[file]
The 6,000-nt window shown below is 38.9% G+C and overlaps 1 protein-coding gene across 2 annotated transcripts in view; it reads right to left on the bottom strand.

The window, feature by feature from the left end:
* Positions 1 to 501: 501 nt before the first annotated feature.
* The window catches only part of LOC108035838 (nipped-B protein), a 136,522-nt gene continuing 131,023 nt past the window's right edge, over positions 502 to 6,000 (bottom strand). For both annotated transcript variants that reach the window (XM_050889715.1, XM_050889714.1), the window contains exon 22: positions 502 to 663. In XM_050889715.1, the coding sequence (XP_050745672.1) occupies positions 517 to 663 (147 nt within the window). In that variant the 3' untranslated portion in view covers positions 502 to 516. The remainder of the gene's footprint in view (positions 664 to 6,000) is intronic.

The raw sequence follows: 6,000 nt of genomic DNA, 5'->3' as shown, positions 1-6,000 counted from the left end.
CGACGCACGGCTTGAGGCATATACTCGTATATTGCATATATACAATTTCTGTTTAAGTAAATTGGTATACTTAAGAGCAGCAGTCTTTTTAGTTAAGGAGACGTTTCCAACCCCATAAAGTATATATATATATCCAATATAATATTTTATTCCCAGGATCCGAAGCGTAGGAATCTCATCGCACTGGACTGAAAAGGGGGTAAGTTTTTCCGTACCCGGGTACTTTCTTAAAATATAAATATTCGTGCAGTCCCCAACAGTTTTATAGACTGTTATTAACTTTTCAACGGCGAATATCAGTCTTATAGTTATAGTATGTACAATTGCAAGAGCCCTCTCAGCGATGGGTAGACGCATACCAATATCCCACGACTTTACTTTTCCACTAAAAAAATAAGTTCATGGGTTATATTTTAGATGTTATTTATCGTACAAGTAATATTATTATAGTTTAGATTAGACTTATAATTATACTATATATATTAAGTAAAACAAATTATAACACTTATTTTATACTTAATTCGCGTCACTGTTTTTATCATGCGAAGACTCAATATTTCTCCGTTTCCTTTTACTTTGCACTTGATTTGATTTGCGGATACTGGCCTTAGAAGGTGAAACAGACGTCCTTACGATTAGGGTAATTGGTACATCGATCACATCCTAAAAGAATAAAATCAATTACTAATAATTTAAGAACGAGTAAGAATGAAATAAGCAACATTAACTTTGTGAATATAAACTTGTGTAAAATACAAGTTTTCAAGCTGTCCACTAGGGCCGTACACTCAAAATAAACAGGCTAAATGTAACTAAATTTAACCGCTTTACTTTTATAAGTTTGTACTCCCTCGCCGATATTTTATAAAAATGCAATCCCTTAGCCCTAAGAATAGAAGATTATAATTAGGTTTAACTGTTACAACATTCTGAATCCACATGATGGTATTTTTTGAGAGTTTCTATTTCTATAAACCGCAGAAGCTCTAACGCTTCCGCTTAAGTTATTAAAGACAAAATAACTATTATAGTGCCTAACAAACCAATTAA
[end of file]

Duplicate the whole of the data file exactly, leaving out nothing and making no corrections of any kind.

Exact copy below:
The 6,000-nt window shown below is 38.9% G+C and overlaps 1 protein-coding gene across 2 annotated transcripts in view; it reads right to left on the bottom strand.

The window, feature by feature from the left end:
* Positions 1 to 501: 501 nt before the first annotated feature.
* The window catches only part of LOC108035838 (nipped-B protein), a 136,522-nt gene continuing 131,023 nt past the window's right edge, over positions 502 to 6,000 (bottom strand). For both annotated transcript variants that reach the window (XM_050889715.1, XM_050889714.1), the window contains exon 22: positions 502 to 663. In XM_050889715.1, the coding sequence (XP_050745672.1) occupies positions 517 to 663 (147 nt within the window). In that variant the 3' untranslated portion in view covers positions 502 to 516. The remainder of the gene's footprint in view (positions 664 to 6,000) is intronic.

The raw sequence follows: 6,000 nt of genomic DNA, 5'->3' as shown, positions 1-6,000 counted from the left end.
CGACGCACGGCTTGAGGCATATACTCGTATATTGCATATATACAATTTCTGTTTAAGTAAATTGGTATACTTAAGAGCAGCAGTCTTTTTAGTTAAGGAGACGTTTCCAACCCCATAAAGTATATATATATATCCAATATAATATTTTATTCCCAGGATCCGAAGCGTAGGAATCTCATCGCACTGGACTGAAAAGGGGGTAAGTTTTTCCGTACCCGGGTACTTTCTTAAAATATAAATATTCGTGCAGTCCCCAACAGTTTTATAGACTGTTATTAACTTTTCAACGGCGAATATCAGTCTTATAGTTATAGTATGTACAATTGCAAGAGCCCTCTCAGCGATGGGTAGACGCATACCAATATCCCACGACTTTACTTTTCCACTAAAAAAATAAGTTCATGGGTTATATTTTAGATGTTATTTATCGTACAAGTAATATTATTATAGTTTAGATTAGACTTATAATTATACTATATATATTAAGTAAAACAAATTATAACACTTATTTTATACTTAATTCGCGTCACTGTTTTTATCATGCGAAGACTCAATATTTCTCCGTTTCCTTTTACTTTGCACTTGATTTGATTTGCGGATACTGGCCTTAGAAGGTGAAACAGACGTCCTTACGATTAGGGTAATTGGTACATCGATCACATCCTAAAAGAATAAAATCAATTACTAATAATTTAAGAACGAGTAAGAATGAAATAAGCAACATTAACTTTGTGAATATAAACTTGTGTAAAATACAAGTTTTCAAGCTGTCCACTAGGGCCGTACACTCAAAATAAACAGGCTAAATGTAACTAAATTTAACCGCTTTACTTTTATAAGTTTGTACTCCCTCGCCGATATTTTATAAAAATGCAATCCCTTAGCCCTAAGAATAGAAGATTATAATTAGGTTTAACTGTTACAACATTCTGAATCCACATGATGGTATTTTTTGAGAGTTTCTATTTCTATAAACCGCAGAAGCTCTAACGCTTCCGCTTAAGTTATTAAAGACAAAATAACTATTATAGTGCCTAACAAACCAATTAA